A driver’s refusal to submit to a breath test cannot be used as evidence in a criminal trial for driving under the influence, Georgia’s Supreme Court ruled Monday, throwing out that part of the state’s DUI laws as unconstitutional.
The high court unanimously agreed the provision violated the Georgia Constitution’s protection against self-incrimination.
Justice Nels S.D. Peterson, in the ruling , acknowledged the Supreme Court’s decision could make it more difficult to prosecute DUI offenses. But Peterson added: “The right to be free from compelled self-incrimination does not wax or wane based on the severity of a defendant’s alleged crimes.”
The decision came in a case where a driver challenged a DUI arrest in Clarke County. Andrea Elliott refused to submit to a breath test when she was arrested in August 2015, and prosecutors sought to use that refusal against her in a criminal trial, according to the Supreme Court ruling.
Her lawyer argued the admission of that evidence at trial would violate her constitutional rights against self-incrimination. A lower court disagreed, and Elliott appealed the decision to the Georgia Supreme Court, which ruled in her favor Monday.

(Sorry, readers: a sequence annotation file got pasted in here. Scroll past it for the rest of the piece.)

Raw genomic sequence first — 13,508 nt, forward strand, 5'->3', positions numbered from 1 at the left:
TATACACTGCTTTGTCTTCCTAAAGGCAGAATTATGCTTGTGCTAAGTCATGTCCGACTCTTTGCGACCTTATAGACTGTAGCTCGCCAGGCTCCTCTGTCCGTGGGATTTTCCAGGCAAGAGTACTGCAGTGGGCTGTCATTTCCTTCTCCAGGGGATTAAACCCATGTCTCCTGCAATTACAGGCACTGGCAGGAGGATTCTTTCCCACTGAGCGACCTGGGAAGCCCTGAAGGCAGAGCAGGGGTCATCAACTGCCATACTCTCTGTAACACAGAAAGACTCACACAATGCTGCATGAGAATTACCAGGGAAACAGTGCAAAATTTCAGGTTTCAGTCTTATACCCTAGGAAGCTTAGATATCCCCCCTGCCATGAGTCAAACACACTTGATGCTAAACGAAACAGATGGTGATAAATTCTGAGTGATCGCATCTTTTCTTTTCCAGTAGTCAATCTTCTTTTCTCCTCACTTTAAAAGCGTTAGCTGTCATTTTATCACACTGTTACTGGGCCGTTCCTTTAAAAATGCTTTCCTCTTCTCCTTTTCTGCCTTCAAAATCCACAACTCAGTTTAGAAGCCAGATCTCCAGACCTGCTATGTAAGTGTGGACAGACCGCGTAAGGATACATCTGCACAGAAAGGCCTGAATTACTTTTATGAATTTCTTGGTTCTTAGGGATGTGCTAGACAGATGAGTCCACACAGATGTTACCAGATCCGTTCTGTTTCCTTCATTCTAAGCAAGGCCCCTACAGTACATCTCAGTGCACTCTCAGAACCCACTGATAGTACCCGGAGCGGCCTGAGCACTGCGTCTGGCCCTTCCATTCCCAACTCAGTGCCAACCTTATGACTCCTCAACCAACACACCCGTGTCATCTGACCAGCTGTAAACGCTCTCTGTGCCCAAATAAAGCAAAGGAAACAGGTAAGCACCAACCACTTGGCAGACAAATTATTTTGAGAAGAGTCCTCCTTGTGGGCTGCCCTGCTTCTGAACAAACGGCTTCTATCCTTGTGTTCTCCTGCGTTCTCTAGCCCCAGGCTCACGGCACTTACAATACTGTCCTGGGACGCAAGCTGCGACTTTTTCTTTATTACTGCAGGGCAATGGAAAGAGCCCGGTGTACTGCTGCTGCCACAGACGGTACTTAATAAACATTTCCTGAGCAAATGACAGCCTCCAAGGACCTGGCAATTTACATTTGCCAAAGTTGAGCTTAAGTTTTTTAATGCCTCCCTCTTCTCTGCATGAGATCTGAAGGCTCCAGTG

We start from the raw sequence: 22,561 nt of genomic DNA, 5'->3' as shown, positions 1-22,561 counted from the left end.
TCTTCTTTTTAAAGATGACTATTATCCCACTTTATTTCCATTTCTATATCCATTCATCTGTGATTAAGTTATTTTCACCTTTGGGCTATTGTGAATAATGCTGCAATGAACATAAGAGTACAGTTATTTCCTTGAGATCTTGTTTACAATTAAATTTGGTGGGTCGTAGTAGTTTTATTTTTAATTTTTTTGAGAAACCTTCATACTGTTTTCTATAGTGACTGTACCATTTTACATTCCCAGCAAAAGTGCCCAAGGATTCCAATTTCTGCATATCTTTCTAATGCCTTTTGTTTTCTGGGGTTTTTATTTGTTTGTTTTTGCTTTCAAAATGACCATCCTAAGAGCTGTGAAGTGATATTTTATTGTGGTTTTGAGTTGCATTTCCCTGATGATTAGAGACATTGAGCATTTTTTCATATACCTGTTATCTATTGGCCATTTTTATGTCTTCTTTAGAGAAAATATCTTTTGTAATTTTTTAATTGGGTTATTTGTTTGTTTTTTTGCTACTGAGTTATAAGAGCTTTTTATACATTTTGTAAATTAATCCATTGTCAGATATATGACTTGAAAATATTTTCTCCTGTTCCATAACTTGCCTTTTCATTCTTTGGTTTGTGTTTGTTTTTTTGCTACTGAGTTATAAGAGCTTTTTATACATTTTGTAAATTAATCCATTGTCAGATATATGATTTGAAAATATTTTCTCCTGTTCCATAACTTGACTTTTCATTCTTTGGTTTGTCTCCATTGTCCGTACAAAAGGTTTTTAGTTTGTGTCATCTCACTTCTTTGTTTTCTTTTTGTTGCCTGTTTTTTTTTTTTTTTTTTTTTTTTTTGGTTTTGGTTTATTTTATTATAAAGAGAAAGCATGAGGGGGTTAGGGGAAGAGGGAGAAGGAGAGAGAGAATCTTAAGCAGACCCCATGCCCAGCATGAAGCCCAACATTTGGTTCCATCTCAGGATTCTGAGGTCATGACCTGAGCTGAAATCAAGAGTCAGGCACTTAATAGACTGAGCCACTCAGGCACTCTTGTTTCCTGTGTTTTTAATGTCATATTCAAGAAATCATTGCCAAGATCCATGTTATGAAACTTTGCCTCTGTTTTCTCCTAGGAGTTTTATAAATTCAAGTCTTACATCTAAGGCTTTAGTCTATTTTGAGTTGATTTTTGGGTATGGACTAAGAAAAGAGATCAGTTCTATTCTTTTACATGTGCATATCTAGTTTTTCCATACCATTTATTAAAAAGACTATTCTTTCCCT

“This Court cannot change the Georgia Constitution, even if we believe there may be good policy reasons for doing so; only the General Assembly and the people of Georgia may do that. And this Court cannot rewrite statutes,” Peterson wrote in the opinion.
In a concurring opinion, Justice Michael P. Boggs noted the scope of the ruling was limited to circumstances involving a criminal proceeding. He wrote that a driver’s refusal to take a breath test still could be used in an administrative proceeding for a driver’s license suspension.